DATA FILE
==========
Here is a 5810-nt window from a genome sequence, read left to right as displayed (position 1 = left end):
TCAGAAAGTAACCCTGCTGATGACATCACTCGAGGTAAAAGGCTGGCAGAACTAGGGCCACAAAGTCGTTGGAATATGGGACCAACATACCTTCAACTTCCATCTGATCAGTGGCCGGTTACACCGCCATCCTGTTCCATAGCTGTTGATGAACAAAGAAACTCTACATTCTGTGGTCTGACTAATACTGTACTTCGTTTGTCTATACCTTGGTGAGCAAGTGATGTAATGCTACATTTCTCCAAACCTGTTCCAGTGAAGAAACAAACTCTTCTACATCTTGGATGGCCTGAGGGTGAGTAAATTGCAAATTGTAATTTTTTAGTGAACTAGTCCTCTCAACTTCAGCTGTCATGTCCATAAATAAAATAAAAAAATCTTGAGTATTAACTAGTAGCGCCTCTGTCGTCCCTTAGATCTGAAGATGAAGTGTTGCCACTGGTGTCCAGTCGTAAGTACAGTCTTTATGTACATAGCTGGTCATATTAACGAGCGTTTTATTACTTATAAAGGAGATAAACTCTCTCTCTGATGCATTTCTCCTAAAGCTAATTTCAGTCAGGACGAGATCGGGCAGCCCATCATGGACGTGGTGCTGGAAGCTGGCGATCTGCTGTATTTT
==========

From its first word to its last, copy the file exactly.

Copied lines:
Here is a 5810-nt window from a genome sequence, read left to right as displayed (position 1 = left end):
TCAGAAAGTAACCCTGCTGATGACATCACTCGAGGTAAAAGGCTGGCAGAACTAGGGCCACAAAGTCGTTGGAATATGGGACCAACATACCTTCAACTTCCATCTGATCAGTGGCCGGTTACACCGCCATCCTGTTCCATAGCTGTTGATGAACAAAGAAACTCTACATTCTGTGGTCTGACTAATACTGTACTTCGTTTGTCTATACCTTGGTGAGCAAGTGATGTAATGCTACATTTCTCCAAACCTGTTCCAGTGAAGAAACAAACTCTTCTACATCTTGGATGGCCTGAGGGTGAGTAAATTGCAAATTGTAATTTTTTAGTGAACTAGTCCTCTCAACTTCAGCTGTCATGTCCATAAATAAAATAAAAAAATCTTGAGTATTAACTAGTAGCGCCTCTGTCGTCCCTTAGATCTGAAGATGAAGTGTTGCCACTGGTGTCCAGTCGTAAGTACAGTCTTTATGTACATAGCTGGTCATATTAACGAGCGTTTTATTACTTATAAAGGAGATAAACTCTCTCTCTGATGCATTTCTCCTAAAGCTAATTTCAGTCAGGACGAGATCGGGCAGCCCATCATGGACGTGGTGCTGGAAGCTGGCGATCTGCTGTATTTT